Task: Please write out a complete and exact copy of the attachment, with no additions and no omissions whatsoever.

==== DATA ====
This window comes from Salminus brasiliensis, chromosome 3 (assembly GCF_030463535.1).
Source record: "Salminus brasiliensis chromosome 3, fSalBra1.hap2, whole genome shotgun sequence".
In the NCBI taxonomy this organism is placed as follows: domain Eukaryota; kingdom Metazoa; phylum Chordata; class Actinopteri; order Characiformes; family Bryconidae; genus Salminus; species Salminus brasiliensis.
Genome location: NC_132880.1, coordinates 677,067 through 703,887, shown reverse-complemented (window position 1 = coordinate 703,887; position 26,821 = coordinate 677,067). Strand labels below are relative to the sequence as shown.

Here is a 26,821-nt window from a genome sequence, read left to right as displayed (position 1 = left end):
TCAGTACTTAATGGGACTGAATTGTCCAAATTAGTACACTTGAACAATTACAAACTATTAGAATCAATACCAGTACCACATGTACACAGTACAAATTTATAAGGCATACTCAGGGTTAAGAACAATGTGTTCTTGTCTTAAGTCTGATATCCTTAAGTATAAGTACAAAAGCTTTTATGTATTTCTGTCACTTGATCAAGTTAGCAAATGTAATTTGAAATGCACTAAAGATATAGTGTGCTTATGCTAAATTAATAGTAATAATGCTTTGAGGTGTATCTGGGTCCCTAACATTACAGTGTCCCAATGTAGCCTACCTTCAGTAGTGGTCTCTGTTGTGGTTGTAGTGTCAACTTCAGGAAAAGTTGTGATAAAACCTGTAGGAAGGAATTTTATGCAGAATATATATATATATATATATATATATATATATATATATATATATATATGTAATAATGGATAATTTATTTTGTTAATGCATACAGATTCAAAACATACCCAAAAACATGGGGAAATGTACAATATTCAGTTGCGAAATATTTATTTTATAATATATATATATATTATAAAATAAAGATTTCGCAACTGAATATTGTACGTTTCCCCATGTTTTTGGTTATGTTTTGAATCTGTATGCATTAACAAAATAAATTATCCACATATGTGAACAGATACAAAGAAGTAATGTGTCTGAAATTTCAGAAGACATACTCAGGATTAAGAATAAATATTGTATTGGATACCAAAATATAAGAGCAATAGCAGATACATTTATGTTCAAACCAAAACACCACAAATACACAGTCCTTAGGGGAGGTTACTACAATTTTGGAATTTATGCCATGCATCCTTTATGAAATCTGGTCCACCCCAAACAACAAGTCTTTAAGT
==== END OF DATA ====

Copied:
This window comes from Salminus brasiliensis, chromosome 3 (assembly GCF_030463535.1).
Source record: "Salminus brasiliensis chromosome 3, fSalBra1.hap2, whole genome shotgun sequence".
In the NCBI taxonomy this organism is placed as follows: domain Eukaryota; kingdom Metazoa; phylum Chordata; class Actinopteri; order Characiformes; family Bryconidae; genus Salminus; species Salminus brasiliensis.
Genome location: NC_132880.1, coordinates 677,067 through 703,887, shown reverse-complemented (window position 1 = coordinate 703,887; position 26,821 = coordinate 677,067). Strand labels below are relative to the sequence as shown.

Here is a 26,821-nt window from a genome sequence, read left to right as displayed (position 1 = left end):
TCAGTACTTAATGGGACTGAATTGTCCAAATTAGTACACTTGAACAATTACAAACTATTAGAATCAATACCAGTACCACATGTACACAGTACAAATTTATAAGGCATACTCAGGGTTAAGAACAATGTGTTCTTGTCTTAAGTCTGATATCCTTAAGTATAAGTACAAAAGCTTTTATGTATTTCTGTCACTTGATCAAGTTAGCAAATGTAATTTGAAATGCACTAAAGATATAGTGTGCTTATGCTAAATTAATAGTAATAATGCTTTGAGGTGTATCTGGGTCCCTAACATTACAGTGTCCCAATGTAGCCTACCTTCAGTAGTGGTCTCTGTTGTGGTTGTAGTGTCAACTTCAGGAAAAGTTGTGATAAAACCTGTAGGAAGGAATTTTATGCAGAATATATATATATATATATATATATATATATATATATATATATATATATGTAATAATGGATAATTTATTTTGTTAATGCATACAGATTCAAAACATACCCAAAAACATGGGGAAATGTACAATATTCAGTTGCGAAATATTTATTTTATAATATATATATATATTATAAAATAAAGATTTCGCAACTGAATATTGTACGTTTCCCCATGTTTTTGGTTATGTTTTGAATCTGTATGCATTAACAAAATAAATTATCCACATATGTGAACAGATACAAAGAAGTAATGTGTCTGAAATTTCAGAAGACATACTCAGGATTAAGAATAAATATTGTATTGGATACCAAAATATAAGAGCAATAGCAGATACATTTATGTTCAAACCAAAACACCACAAATACACAGTCCTTAGGGGAGGTTACTACAATTTTGGAATTTATGCCATGCATCCTTTATGAAATCTGGTCCACCCCAAACAACAAGTCTTTAAGT